Nature’s Wildflowers Offer Brilliant Fall Color

White Wood Aster in a forest

What You’ll See Now: Spotting Native Wildflowers in Local Woods

This post was written by guest blogger Toni Bailey, owner and Landscape Architect of Gracefully Green LLC. Toni specializes in sustainable landscaping.

It’s officially fall, a delightful season in the Washington metro area – the weather is pleasant and dry, and the heat and humidity of summer are gone. Don’t wait for our beautiful native trees to change color; get out right now to see native wildflowers kick off the fall season. Explorations in Rock Creek Regional Park provide much to appreciate. If you head out soon, here’s what you are likely to see. All of the photos are of plants found in Rock Creek Regional Park in September 2017.

White Wood Aster (Eurybia divaricata)

A charming, tiny, daisy-like flower that prefers shade and attracts butterflies.

Bluestem Goldenrod (Solidago caesia)

You can guess which one of these is the goldenrod: the yellow one, of course. You’ll often see them as you do here, near the white wood asters. They like the same conditions, shady spots with plenty of leaf litter. It attracts birds and beneficial insects. Hurry to see this one – it’s fading fast.

Spicebush (Lindera benzoin)

Spicebush is a graceful large shrub that prefers shade and is one of the few that deer are less interested in. It makes yellow flowers in spring before the leaves emerge, followed by a glossy red fruit. Here it’s showing its yellow fall color. Spicebush attracts birds and butterflies and is a host plant to the Eastern Tiger Swallowtail and the Spicebush Swallowtail.

Virginia Jumpseed (Persicaria virginiana)

A woodland groundcover, Virginia Jumpseed can be found in shade. It gets its name from the tendency of the seed to jump off the plant. It attracts butterflies, but not deer.


Jewelweed (Impatiens capensis)

We have a native impatiens, and this is it, an annual just like the exotic ones more commonly planted in gardens. You can find it in damp shade, being visited by hummingbirds, songbirds, butterflies, and beneficial insects.

White Snakeroot (Ageratina altissima)

White Snakeroot has lovely small white flowers that stand out for their pure whiteness. It gets its common name due to the fact that Native Americans used it as a treatment for snakebites. However, a person who drank milk from a cow that fed on the plant would develop an illness called “milk sickness.” So just look at it; don’t eat it. Butterflies like it; deer, not so much.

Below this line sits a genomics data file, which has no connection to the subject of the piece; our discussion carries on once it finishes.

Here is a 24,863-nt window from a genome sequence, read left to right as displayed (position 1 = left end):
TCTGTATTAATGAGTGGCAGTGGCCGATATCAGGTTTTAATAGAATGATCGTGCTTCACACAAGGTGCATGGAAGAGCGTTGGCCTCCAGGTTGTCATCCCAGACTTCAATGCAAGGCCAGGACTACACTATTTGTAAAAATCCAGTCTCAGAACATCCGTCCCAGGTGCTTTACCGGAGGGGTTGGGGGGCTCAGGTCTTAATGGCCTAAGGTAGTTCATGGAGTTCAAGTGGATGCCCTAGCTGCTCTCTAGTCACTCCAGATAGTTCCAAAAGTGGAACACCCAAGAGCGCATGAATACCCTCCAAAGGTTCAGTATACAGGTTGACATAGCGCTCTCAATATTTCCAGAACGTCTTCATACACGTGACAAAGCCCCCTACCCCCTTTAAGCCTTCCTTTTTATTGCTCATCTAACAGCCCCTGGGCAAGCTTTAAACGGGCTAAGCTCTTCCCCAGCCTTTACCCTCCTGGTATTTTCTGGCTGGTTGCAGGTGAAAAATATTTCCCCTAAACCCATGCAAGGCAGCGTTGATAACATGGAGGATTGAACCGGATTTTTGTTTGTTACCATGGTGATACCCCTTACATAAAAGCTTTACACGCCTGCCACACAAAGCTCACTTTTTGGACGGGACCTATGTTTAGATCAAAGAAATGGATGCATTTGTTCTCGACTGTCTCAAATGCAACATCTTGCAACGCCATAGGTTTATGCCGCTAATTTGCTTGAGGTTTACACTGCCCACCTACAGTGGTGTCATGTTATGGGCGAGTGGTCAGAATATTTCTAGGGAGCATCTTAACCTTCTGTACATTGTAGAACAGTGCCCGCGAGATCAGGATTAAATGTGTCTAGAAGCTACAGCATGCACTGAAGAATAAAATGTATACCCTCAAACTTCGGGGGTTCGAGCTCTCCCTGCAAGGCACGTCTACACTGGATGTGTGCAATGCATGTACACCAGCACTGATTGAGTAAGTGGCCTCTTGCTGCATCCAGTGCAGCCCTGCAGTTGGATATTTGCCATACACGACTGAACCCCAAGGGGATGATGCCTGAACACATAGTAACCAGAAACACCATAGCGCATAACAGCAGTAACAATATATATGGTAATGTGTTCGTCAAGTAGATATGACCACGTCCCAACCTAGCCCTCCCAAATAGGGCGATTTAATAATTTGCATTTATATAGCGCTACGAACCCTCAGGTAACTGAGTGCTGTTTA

Woodland Sunflower (Helianthus divaricatus)

The bright yellow petals of Woodland Sunflowers stand out at the edges of woods, where they bloom from August into September. Butterflies, songbirds, and bees seek it out.

Sensitive Fern (Onoclea sensibilis)

Sensitive Fern isn’t just a Fall plant; it emerges in May-June and persists until frost. A dependable forest groundcover, it provides benefits for salamanders, frogs, and birds.

Common Boneset (Eupatorium perfiolatum)

Boneset is another white-flowering perennial that adds bright spots to the woodland landscape. Its leaves were once used to heal broken bones, either by making a tea of them or wrapping the leaves on the injury. The plant attracts birds and butterflies.

Rough-leaved Goldenrod (Solidago rugosa)

Here’s the familiar Goldenrod that you see at the edges of woods, in fields, and along roadsides, mistakenly thought to cause hay fever. Birds, butterflies, beneficial insects, and mammals are attracted to it.

Blue Mistflower (Conoclinium coelestinum)

Pretty blue-lavender flowers adorn a low-growing woodland plant. Bees, birds and butterflies are drawn to it.

Here’s A Bonus!

A really splendid mushroom growing on a dead tree. I’m no expert, but I think it’s a Sulphur Shelf mushroom. If you find one, don’t eat it, but do admire it.

If you like the plants you’ve seen, you may be tempted to grow them in your own gardens. Many of them are available in nurseries or at native plant sales. Resist the temptation to remove them if you see them in the wild. They are unlikely to thrive in a cultivated setting, and in the forest they are a part of a finely-calibrated ecosystem. Out there, they are much more than pretty; they are life-sustaining. But definitely, take a hike and seek them out. Finding them, and others, will enrich your experience.

Related Posts:

Beautiful, Beneficial Native Plants for Maryland

Native Plants To Be Thankful For In Your Landscape


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